Milano, soon a 15-minute city
The concept of the 15-minute city was born in Paris with the incumbent mayor Anne Hidalgo. It was soon appropriated by Milano and its administration, to redesign mobility and job flows in the post-Covid city. The idea, now that a significant portion of the city works from home, is to put residents in the condition of reaching everything they need, including municipal services, in the neighborhood they live with a 15-minute walk or slow bike ride. This change would make city neighborhoods more livable and sustainable, with decreased car mobility. The Municipality is thinking about developing coworking spaces to ease this transition, says labor alderwoman Cristina Tajani in a recent interview to Corriere della Sera. In fact, Mayor Sala is betting his re-election on developing Milano's peripheral but highly-populated neighborhoods according to the new urban plan oriented towards a polycentric city cabable of achieving the digital and green transition while practicing social inclusion.
Milano's bars and restaurants are open again
And Bild has noticed. In fact, the city of the aperitivo that gave Negroni to the world is open to sitting customers until 6pm (to be extended to 10pm in early March) with the starred chefs and deft cooks working for a tabled clientele of food lovers who have responded enthusiastically during the first weekend that Milano was in the yellow zone, which marks low pandemic risk and allows the resumption of many activities. In fact, museums (Brera!) and monuments (Duomo!) are open again, and you'll find that the Milanese are scrupulous about mask-wearing and health precautions. But let them eat at tables, all the better if outdoors. Soon it will be Sabato Grasso (Samedi Gras) in Milano (February 20) and unlike last year the carnival will be celebrated, albeit in a distancing form. Still, the municipal kindergartens are full of carnival masks and costume ideas abound, because Milano gets three extra days of carnival, something you can't really find anywhere else.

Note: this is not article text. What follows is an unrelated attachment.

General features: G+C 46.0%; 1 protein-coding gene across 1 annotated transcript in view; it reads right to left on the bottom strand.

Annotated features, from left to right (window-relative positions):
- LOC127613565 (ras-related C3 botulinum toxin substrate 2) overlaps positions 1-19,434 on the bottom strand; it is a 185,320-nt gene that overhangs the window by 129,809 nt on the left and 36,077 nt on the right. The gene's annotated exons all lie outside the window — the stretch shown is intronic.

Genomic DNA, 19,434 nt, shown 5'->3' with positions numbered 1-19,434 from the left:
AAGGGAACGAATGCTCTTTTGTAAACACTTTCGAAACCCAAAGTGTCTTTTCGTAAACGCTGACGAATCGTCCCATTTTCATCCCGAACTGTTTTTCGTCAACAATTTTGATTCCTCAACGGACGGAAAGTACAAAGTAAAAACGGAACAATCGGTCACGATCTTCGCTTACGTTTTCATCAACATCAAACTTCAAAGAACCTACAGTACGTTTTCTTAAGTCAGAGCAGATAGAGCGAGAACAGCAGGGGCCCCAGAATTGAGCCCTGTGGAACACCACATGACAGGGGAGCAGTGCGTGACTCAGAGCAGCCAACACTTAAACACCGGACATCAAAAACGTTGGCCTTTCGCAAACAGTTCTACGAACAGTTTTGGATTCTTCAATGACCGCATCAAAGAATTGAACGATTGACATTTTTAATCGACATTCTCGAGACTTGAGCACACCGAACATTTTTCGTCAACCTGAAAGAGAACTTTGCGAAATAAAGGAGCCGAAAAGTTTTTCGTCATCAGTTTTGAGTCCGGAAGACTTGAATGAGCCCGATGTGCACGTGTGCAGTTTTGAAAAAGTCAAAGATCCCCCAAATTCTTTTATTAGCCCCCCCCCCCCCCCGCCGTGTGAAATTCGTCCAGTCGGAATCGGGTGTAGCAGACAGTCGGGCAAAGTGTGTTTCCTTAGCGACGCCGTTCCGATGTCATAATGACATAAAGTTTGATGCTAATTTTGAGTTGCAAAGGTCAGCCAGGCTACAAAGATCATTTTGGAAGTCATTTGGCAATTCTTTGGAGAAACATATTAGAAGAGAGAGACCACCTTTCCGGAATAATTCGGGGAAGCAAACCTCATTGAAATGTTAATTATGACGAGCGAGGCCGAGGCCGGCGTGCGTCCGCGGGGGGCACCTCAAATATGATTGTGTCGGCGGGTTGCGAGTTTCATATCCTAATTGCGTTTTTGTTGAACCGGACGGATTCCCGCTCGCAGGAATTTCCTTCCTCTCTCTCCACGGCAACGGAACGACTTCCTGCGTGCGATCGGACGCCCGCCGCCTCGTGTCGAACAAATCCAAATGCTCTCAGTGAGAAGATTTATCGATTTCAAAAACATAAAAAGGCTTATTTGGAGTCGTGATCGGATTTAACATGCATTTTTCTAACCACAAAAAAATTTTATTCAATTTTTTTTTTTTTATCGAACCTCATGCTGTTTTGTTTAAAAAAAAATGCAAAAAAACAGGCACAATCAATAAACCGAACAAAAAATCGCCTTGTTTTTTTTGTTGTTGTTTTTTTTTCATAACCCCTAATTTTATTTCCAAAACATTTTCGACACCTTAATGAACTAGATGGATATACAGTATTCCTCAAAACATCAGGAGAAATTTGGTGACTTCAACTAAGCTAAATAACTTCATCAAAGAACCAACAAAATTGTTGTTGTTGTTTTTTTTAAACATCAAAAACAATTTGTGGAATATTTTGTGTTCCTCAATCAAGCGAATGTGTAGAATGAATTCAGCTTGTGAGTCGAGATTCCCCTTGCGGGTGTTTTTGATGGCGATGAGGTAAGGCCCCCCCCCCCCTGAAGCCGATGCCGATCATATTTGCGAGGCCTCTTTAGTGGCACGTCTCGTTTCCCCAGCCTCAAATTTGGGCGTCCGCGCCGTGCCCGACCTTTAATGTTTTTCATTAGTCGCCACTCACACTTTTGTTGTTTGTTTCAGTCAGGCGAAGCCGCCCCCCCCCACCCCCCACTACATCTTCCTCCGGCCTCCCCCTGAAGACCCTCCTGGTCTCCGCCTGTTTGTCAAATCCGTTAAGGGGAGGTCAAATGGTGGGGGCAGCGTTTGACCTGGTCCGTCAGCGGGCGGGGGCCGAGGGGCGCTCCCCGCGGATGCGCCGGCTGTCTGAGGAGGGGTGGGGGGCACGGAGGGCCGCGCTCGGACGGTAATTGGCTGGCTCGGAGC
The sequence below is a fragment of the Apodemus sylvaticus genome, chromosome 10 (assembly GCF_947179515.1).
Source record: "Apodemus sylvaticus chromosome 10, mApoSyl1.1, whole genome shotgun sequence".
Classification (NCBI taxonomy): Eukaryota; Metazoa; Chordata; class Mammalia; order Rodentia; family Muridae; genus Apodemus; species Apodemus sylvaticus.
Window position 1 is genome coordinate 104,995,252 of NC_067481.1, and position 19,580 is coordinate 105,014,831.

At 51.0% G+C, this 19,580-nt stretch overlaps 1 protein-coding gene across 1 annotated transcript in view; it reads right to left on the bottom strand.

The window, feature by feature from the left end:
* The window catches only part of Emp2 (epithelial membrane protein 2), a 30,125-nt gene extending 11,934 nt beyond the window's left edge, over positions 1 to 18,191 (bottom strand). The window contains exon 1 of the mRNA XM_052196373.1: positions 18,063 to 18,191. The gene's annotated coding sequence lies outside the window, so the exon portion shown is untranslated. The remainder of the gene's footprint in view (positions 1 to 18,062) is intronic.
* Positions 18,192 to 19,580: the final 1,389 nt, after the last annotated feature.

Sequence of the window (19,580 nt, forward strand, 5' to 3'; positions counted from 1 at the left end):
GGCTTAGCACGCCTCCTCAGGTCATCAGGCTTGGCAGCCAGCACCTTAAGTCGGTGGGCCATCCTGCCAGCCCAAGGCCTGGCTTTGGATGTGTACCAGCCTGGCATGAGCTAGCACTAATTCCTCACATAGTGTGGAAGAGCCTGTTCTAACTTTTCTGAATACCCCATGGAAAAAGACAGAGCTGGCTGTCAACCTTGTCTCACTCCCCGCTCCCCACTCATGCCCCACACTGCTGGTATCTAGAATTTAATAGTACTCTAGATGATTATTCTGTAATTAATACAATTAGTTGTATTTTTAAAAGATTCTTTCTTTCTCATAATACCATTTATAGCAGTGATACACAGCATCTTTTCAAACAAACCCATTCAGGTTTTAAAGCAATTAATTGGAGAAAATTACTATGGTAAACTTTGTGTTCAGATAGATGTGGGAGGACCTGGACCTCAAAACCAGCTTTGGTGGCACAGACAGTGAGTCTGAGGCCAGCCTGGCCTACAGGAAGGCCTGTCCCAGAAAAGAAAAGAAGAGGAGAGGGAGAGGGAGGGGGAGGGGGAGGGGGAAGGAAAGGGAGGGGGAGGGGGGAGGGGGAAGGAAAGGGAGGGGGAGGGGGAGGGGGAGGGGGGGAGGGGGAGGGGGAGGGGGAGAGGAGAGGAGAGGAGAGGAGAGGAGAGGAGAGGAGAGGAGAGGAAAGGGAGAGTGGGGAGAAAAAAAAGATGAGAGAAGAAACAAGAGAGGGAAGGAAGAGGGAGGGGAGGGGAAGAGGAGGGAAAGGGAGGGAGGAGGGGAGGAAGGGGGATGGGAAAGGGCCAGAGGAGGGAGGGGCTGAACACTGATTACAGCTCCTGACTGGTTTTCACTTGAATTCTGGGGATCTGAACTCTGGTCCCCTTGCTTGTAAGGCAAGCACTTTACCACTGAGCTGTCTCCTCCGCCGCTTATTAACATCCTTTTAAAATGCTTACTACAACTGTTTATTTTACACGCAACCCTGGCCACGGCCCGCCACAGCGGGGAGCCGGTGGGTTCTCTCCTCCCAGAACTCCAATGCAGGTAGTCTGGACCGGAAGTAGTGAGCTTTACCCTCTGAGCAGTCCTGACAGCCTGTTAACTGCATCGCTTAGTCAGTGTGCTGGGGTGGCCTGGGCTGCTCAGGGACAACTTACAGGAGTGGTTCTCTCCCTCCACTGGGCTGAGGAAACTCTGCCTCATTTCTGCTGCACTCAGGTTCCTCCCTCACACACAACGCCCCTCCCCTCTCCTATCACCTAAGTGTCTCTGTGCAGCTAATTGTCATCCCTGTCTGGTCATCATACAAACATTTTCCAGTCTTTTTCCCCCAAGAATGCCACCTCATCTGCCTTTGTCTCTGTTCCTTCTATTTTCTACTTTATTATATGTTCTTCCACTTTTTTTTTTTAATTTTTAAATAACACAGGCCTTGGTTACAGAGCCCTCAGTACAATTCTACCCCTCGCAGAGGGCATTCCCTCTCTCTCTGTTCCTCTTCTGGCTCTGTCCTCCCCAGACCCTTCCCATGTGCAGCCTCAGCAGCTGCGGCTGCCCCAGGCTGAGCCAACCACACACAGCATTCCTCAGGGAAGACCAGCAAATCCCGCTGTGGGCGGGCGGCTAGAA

As future Olympic city, Milano is virtual hub for Global Sports Week
The world of sport gathered virtually for the annual Global Sports Week, took place last week across six future host cities of the Olympic and Paralympic Games last week. In Paris, the Eiffel Tower displayed a 30-hour live stream that incorporated broadcasts from Tokyo, Beijing and Dakar, and from the virtual hubs of Milan and Los Angeles. Holders of 51 Olympic and Paralympic medals were among more than 200 speakers. Other athletes on the program included football superstars Gerard Pique, Didier Drogba and Mikael Silvestre; tennis champions Justine Henin and Francesca Schiavone; NBA All-Star player Tony Parker and reigning World Cup ski queen Federica Brignone. Mayors Anne Hidalgo (Paris), Eric Garcetti (Los Angeles), Soham El Wardini (Dakar), and Giuseppe Sala (Milan), Vice Mayor of Beijing Zhang Jiandong and Governor of Tokyo Yuriko Koike each gave a message, presenting their vision for sports and Olympic Games in the future of their cities. The leaders of the organizing committees of Tokyo 2020, Beijing 2022, Milano 2026, Dakar 2026 and Los Angeles 2028 also attended the initiative.